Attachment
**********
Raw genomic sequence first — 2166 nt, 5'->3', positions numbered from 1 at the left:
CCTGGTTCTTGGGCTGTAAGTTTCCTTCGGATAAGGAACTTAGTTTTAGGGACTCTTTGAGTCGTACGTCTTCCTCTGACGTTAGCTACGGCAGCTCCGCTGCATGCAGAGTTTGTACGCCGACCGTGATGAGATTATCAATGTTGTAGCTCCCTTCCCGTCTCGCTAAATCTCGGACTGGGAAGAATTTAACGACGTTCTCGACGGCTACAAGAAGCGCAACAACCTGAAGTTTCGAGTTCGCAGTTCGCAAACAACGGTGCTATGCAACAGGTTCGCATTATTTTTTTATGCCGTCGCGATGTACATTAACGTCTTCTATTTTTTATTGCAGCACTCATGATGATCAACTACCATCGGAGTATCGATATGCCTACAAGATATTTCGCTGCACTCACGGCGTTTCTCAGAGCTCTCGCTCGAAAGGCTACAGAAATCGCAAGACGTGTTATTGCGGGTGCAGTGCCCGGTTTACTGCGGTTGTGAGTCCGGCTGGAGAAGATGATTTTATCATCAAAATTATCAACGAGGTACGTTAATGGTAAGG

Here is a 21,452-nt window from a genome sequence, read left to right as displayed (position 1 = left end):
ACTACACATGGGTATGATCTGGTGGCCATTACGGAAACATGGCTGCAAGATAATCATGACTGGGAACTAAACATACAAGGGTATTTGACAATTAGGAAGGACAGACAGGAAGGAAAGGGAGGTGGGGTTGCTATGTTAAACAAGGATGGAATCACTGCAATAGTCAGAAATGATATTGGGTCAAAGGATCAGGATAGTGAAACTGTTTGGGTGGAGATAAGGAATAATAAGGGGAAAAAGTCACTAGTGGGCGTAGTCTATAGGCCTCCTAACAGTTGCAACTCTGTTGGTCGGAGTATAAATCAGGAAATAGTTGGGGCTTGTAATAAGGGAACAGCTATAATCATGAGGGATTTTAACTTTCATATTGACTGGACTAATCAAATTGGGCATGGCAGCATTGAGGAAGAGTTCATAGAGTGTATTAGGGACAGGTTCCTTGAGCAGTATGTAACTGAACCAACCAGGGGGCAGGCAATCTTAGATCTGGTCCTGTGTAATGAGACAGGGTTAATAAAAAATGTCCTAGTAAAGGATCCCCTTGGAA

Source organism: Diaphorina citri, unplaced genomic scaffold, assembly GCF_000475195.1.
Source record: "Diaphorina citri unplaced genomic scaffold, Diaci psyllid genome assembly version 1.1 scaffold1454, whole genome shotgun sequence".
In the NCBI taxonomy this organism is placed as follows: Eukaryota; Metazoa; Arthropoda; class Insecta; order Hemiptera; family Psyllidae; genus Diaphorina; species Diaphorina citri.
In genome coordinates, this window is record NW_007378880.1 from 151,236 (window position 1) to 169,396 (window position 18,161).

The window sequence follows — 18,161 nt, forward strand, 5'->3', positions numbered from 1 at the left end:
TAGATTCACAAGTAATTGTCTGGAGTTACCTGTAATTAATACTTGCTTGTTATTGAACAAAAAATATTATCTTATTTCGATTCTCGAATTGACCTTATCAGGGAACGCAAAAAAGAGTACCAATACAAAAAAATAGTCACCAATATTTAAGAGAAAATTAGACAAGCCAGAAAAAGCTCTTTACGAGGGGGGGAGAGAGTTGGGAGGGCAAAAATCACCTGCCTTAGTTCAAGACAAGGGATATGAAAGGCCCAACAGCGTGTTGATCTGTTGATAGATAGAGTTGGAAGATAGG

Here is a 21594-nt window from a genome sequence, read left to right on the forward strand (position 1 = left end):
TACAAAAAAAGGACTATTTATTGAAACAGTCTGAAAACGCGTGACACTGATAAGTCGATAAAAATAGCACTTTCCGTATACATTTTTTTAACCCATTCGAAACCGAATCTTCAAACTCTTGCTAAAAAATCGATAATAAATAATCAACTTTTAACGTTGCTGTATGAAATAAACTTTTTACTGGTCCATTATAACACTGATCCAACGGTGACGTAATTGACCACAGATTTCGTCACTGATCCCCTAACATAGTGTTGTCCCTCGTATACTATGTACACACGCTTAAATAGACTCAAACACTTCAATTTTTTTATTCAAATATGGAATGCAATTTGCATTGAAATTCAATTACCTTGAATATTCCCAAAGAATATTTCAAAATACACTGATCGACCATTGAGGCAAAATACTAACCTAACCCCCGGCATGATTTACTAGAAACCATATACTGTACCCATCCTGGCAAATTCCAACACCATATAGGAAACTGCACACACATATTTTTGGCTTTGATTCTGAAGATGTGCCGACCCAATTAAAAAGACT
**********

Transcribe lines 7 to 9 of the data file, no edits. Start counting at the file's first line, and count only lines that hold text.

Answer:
In the NCBI taxonomy this organism is placed as follows: Eukaryota; Metazoa; Arthropoda; class Insecta; order Hemiptera; family Psyllidae; genus Diaphorina; species Diaphorina citri.
In genome coordinates, this window is record NW_007378880.1 from 151,236 (window position 1) to 169,396 (window position 18,161).

The window sequence follows — 18,161 nt, forward strand, 5'->3', positions numbered from 1 at the left end: